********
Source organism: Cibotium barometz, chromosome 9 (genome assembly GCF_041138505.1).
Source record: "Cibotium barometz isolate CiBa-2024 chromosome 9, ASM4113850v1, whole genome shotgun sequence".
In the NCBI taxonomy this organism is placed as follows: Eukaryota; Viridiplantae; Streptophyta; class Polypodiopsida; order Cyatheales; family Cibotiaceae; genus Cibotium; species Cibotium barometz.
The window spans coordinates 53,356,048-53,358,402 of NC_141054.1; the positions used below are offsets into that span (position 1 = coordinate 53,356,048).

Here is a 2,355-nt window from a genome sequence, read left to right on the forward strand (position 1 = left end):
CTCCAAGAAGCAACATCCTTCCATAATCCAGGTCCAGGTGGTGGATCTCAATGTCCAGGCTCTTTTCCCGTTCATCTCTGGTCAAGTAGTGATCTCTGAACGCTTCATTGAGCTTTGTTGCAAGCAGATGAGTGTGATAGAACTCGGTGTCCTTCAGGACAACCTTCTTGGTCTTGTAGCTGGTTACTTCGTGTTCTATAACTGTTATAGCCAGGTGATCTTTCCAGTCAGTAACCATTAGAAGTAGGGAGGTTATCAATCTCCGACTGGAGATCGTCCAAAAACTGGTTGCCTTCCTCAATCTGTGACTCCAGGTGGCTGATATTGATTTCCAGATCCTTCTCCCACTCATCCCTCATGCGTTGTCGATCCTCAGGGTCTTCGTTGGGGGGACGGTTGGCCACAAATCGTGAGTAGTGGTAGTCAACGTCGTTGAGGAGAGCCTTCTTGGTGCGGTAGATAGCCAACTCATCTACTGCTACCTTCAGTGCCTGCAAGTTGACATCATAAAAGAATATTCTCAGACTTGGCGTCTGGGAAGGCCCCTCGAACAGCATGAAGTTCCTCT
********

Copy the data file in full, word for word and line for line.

Source organism: Cibotium barometz, chromosome 9 (genome assembly GCF_041138505.1).
Source record: "Cibotium barometz isolate CiBa-2024 chromosome 9, ASM4113850v1, whole genome shotgun sequence".
In the NCBI taxonomy this organism is placed as follows: Eukaryota; Viridiplantae; Streptophyta; class Polypodiopsida; order Cyatheales; family Cibotiaceae; genus Cibotium; species Cibotium barometz.
The window spans coordinates 53,356,048-53,358,402 of NC_141054.1; the positions used below are offsets into that span (position 1 = coordinate 53,356,048).

Here is a 2,355-nt window from a genome sequence, read left to right on the forward strand (position 1 = left end):
CTCCAAGAAGCAACATCCTTCCATAATCCAGGTCCAGGTGGTGGATCTCAATGTCCAGGCTCTTTTCCCGTTCATCTCTGGTCAAGTAGTGATCTCTGAACGCTTCATTGAGCTTTGTTGCAAGCAGATGAGTGTGATAGAACTCGGTGTCCTTCAGGACAACCTTCTTGGTCTTGTAGCTGGTTACTTCGTGTTCTATAACTGTTATAGCCAGGTGATCTTTCCAGTCAGTAACCATTAGAAGTAGGGAGGTTATCAATCTCCGACTGGAGATCGTCCAAAAACTGGTTGCCTTCCTCAATCTGTGACTCCAGGTGGCTGATATTGATTTCCAGATCCTTCTCCCACTCATCCCTCATGCGTTGTCGATCCTCAGGGTCTTCGTTGGGGGGACGGTTGGCCACAAATCGTGAGTAGTGGTAGTCAACGTCGTTGAGGAGAGCCTTCTTGGTGCGGTAGATAGCCAACTCATCTACTGCTACCTTCAGTGCCTGCAAGTTGACATCATAAAAGAATATTCTCAGACTTGGCGTCTGGGAAGGCCCCTCGAACAGCATGAAGTTCCTCT